Readers of this blog will know that I have reported on the less than transparent contractual arrangements made by the British Council in respect of the Education UK website. For those who missed it salient points are:
- The British Council explained in early 2002 that after a "rigorous selection procedure" it had made a contractual partnership with a "consortium led by Hotcourses" for the website
- It also reported at the same time that the other members of the consortium were UCAS, CSU and Yahoo!(still published on the BC site - see para 5)
- The contractor was in fact a £100 company “Education Websites Ltd” incorporated just two weeks before the contract was signed (21st September 2001)
- The contract that was signed makes no mention at all of Hotcourses or of Yahoo!, neither is there any mention of a consortium
- The contract does mention UCAS and CSU, but only specifically to exclude them from any "liability whatsoever in respect of the Contract, the Tender or otherwise". So, not Hotcourses, not Yahoo!, not UCAS, not CSU. Why did the British Council do this? Perhaps it was something to do with a contractual requirement that it should be paid 15% of the profits arising out of the project (being a shareholder wouldn’t look good, and what established company would agree to pay 15% of its profits to the British Council?) Clearly something motivated them to make this eccentric arrangement, and to present it publicly in this less than helpful way. It seems improbable that a decision by the British Council to commit to a contract with a newly formed £100 company with no staff, trading record or assets would have been made primarily in the interests of British education, or the status or the security of the contract. The fact is that this particularly flimsy and somewhat furtive arrangement (they did not after all advise the world at large that their rigorous selection procedure resulted in the choice of a company that would actually pay them) was made by a large publicly funded organisation for the purposes of the global promotion of the great British education resource, and in support of "The Prime Minister's Initiative". It fair takes your breath away.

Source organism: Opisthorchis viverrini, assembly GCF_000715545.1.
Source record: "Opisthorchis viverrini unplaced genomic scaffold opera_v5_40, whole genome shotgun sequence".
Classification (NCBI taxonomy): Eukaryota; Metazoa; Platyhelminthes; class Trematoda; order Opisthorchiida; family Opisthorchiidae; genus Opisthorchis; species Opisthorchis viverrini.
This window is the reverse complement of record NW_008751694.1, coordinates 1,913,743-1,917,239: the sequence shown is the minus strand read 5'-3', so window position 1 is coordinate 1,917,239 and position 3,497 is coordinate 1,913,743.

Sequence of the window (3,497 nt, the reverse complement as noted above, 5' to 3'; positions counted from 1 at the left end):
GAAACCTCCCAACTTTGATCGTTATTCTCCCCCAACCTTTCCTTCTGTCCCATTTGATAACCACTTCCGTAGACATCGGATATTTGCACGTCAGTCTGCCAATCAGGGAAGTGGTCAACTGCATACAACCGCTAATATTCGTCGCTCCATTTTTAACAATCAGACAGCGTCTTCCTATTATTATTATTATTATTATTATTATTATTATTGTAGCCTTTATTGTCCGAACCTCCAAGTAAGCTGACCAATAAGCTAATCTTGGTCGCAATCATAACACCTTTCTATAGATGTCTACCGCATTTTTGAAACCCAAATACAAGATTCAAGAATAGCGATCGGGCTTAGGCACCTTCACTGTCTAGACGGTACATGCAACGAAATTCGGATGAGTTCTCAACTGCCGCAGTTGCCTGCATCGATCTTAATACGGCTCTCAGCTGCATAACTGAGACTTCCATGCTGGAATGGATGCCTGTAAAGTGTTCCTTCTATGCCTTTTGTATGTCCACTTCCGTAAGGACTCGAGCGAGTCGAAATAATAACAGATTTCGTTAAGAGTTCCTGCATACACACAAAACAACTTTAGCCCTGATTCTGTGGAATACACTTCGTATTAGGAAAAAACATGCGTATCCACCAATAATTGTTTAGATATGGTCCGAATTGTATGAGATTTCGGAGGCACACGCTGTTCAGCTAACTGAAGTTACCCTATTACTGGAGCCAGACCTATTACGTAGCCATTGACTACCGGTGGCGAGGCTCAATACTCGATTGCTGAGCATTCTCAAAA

Does it end there? Well, not quite. By now, almost 4 years since that contract was signed, you might hope or expect that the rigorously selected British Council partner was comfortably accumulating cash and perhaps dispensing percentages of profits to the British Council to support their causes, charitable or otherwise. But it seems not. On March 31st this year (a few months before it was due to report results for the first time) the company Education Websites Ltd (04282961) changed its name to Remone Ltd, and applied to be struck off the register at Companies House. So for all practical purposes, however much it may have existed in the past, it doesn’t now. Meanwhile, also on March 31st, a Bristol-based company called Remone Ltd (05323181), incorporated in January this year, changed its name to Education Websites Ltd. Nifty footwork. Presumably this means that Remone Ltd (formerly Education Websites Ltd) has assigned the Education UK website contract to Education Websites Ltd (formerly Remone Ltd). I wonder how many of our great educational institutions were aware that this contract had been moved (assuming it has) from one newly formed company to another. One supposes that the British Council knew, and that the organisation is happy to contract a succession of willing embryo companies, although one can't help wondering whether, say, the DFES or the FCO or Number 10 would concur or regard these curious arrangements as worthy of a Prime Ministerial Initiative - or for that matter of any government department. Or anything very much at all for that matter. Will the new Bristol-based Education Websites Ltd last long enough to report accounts, and will we perhaps see how much the British Council has been paid following the deal it struck / rigorous selection? Or will we be treated to more sleight of hand? I have written to the British Council requesting clarification of their present contractual arrangements.